For Saturday’s online cabaret, company director Peter Kozma and his crew put together a dozen solo performances, each recorded at home by singers from the company who are also working on Opera NEO’s online presentation of Mozart’s The Magic Flute to be aired later this week. The particular advantage of this format proved to be the short interview each singer gave before their performance, allowing each member of the audience—sitting at home watching their Zoom screen—to acquire both a sense of who the singer actually is in addition to the persona presented in their song.The cabaret’s range of songs encompassed both high camp and searing emotional drama, but the level of musical performance was uniformly excellent. Opening the program with Victor Herbert’s “Art Is Calling for Me,” from his 1911 operetta The Enchantress, Alba Franco-Cancel’s bright, clear soprano made the most of this delectably camp morsel. Although the singer coyly pouts “I want to be a prima donna, donna, donna . . .,” the vocalist must already possess a prima donna technique to navigate Herbert’s clever vocal flourishes. Franco-Castel’s smart, deftly arch phrasing and splashy cadenza at the song’s climax proved she has technique to burn. Last season’s lauded but aptly anguished Eugene Onegin, baritone Luke Harnish, delivered his more relaxed, gentle side in “Joey, Joey, Joey,” from the rarely revived Frank Loesser musical Most Happy Fella. It proved a fine choice to display his burnished baritonal croon.
No stranger to camp high or low, Leonard Bernstein gave female vocalists a 24-carat showpiece in his aria “Glitter and Be Gay.” A magic moment in his operetta (opera?) Candide, first performed in 1956, a time when earnest midwesterners failed to catch Bernstein’s double enterdre in the title, nor did most of the country know that the popular maestro/composer himself was gay. Soprano Danielle Bavli traversed the aria’s complex emotional and musical landscape confidently, filling its longer lines with languorous intensity and conquering its gratuitous fioritura with gleaming resilience. We are not at all surprised that Kozma has assigned her the “Queen of the Night” aria in his upcoming Magic Flute.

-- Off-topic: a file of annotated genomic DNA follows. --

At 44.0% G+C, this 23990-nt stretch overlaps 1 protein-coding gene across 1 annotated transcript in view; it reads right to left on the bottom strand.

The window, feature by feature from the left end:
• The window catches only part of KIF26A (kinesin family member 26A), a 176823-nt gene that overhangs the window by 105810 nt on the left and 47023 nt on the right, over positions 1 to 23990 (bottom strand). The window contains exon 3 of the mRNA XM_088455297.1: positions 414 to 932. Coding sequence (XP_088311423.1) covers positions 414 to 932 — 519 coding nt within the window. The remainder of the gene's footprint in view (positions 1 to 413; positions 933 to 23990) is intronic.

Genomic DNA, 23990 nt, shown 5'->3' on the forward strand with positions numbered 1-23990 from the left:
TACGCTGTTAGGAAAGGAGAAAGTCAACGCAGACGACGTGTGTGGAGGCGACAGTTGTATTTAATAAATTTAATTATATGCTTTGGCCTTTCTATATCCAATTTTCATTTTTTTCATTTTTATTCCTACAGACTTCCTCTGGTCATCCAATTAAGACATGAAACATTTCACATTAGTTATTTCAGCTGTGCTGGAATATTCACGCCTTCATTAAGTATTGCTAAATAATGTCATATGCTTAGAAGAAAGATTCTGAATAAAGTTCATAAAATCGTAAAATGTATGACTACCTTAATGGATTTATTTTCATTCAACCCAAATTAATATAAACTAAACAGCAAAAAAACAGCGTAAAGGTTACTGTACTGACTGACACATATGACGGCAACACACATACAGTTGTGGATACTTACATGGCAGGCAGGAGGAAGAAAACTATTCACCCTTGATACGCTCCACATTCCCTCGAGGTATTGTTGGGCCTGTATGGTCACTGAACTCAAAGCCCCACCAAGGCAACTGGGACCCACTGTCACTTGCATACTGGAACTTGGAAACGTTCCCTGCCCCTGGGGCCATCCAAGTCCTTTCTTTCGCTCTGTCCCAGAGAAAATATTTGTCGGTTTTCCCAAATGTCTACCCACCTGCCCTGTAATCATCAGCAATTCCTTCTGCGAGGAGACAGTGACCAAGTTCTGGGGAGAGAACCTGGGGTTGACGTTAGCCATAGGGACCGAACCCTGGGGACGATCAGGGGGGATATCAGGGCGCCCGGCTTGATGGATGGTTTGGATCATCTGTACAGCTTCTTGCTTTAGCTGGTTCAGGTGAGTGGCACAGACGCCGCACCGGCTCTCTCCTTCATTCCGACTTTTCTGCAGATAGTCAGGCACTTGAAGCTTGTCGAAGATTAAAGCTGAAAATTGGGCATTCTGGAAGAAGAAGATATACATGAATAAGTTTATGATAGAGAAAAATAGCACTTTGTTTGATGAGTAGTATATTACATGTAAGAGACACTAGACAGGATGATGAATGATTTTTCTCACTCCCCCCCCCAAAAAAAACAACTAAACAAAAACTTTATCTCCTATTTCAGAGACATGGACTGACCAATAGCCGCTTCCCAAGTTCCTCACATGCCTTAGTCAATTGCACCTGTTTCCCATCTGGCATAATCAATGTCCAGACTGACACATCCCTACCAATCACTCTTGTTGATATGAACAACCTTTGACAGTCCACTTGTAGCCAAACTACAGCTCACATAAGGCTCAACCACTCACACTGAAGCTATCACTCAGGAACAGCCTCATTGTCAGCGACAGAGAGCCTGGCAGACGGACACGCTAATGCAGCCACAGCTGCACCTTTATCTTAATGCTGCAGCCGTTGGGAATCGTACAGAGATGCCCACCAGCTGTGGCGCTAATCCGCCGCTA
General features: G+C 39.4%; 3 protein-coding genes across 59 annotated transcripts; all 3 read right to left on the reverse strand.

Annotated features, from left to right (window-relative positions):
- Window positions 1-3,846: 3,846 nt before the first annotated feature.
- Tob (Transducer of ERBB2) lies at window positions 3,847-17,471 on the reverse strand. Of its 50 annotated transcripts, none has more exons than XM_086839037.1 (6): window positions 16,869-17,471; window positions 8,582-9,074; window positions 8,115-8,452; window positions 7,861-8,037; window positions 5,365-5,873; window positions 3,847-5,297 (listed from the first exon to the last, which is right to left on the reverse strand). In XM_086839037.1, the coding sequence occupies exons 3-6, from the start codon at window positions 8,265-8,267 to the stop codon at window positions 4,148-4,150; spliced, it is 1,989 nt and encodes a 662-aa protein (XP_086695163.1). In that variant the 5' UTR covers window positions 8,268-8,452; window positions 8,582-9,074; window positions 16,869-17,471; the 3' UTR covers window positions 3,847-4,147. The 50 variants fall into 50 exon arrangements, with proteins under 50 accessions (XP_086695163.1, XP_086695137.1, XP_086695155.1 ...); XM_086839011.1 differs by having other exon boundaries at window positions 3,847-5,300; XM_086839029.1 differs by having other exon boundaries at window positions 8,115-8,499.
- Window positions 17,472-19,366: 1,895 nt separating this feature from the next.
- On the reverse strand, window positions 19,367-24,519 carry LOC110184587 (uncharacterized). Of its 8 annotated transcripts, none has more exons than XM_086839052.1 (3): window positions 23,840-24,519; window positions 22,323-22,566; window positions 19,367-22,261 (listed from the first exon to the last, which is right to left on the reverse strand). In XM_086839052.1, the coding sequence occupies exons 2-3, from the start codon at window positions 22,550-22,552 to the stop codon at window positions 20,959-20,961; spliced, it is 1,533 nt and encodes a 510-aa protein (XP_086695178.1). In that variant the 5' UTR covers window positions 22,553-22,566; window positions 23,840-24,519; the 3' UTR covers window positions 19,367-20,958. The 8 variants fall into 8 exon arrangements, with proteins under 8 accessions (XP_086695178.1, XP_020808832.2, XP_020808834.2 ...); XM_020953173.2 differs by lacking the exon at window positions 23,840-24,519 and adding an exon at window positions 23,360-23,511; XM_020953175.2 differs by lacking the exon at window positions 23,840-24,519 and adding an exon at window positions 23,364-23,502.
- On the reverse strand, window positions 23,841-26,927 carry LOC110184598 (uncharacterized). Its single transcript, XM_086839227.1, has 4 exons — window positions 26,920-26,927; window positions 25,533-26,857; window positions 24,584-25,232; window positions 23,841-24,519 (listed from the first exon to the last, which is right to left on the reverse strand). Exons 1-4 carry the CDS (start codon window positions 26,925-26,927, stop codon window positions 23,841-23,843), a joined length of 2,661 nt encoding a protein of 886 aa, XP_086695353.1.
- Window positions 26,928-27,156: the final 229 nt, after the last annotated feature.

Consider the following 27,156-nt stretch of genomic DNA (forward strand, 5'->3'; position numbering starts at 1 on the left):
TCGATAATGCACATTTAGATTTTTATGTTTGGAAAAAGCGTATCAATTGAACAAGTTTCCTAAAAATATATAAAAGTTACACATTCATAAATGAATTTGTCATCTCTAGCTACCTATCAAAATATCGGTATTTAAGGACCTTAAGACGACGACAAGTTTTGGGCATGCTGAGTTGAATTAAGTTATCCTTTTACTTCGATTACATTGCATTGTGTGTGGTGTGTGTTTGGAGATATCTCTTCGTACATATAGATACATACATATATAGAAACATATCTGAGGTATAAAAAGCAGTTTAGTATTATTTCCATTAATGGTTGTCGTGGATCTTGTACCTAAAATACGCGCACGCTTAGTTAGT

Soprano Sara Womble has graced the Opera NEO stage in recent seasons and returns this year—virtually, of course—as Pamina in The Magic Flute. Her dulcet tone and ability to subdue composer William Bolcom’s vocal calisthenics in his clever cabaret song “Amor” again displayed her witty, sophisticated prowess. Mary Henriquez’s crisp yet knowing declamation in Kurt Weil’s “I’m a Stranger Here Myself,” from the 1943 One Touch of Venus brought welcome fresh repertory to this program.
Joseph Trumbo gave an earnest but polished account of “The Impossible Dream” from Man of La Mancha, a song piano bar crooners ceaselessly cover. Although he treated most of its phrases with aptly understated parlando, he could not resist belting a bravura final cadence.
A piano major as well as a voice major, Paul Leland fearlessly and suavely accompanied himself as he nailed the unrelenting lines of Stephen Sondheim’s “Everybody Says Don’t” from Anyone Can Whistle. I would suggest that the bass Paul Leland should ask the accompanist Paul Leland to pull back his dynamic level and allow the vocal line to be the most important part of the song. For the record, Paul Leland was Paul Leland Hill performing the role of Sylvano in Opera NEO’s Calisto production last season.
Tenor Will Fishwick’s compelling, profound interpretation of “Words Fail” from the Pasek and Paul 2015 musical Dear Evan Hansen took a highly entertaining program to another level. Beyond the young singer’s bright, powerful tenor and stellar declamation at every dynamic level, his unflinching emotional probing of this confessional, introspective song took my breath away. Few of the accompanists were credited on this program, an unfortunate oversight, but Fishwick was a touching exception: his father Wesley Fishwick provided elegantly tempered collaboration at the piano.
Although Dave Malloy’s 2012 Natasha, Pierre and the Great Comet of 1812 had escaped my radar completely, two singers on the program chose selections from this recent musical. Soprano Emily Baker caressed the gentle lines of “No One Else,” and baritone Nick Kreider probed rich introspective depths in “Dust and Ashes.” Soprano Juliet Schlefer gave a bravura account of “Much More” from that evergreen 1960 Tom Jones and Harvey Schmidt musical The Fantasticks. In “When Did I Fall in Love?” a song from Jerry Bock’s Fiorello! that appears to aspire to opera rather than musical theater, soprano Michele Navarro-Currenti touched our hearts with searing honesty.
Opera NEO’s completely virtual performance of Mozart’s The Magic Flute in four installments opens Saturday, August 15, at 6:00 p.m., followed by three additional segments on a schedule TBA. Check the Opera NEO website (www.operaneo.com) for instructions on how to access this new production of one of Mozart’s finest and brightest stage works!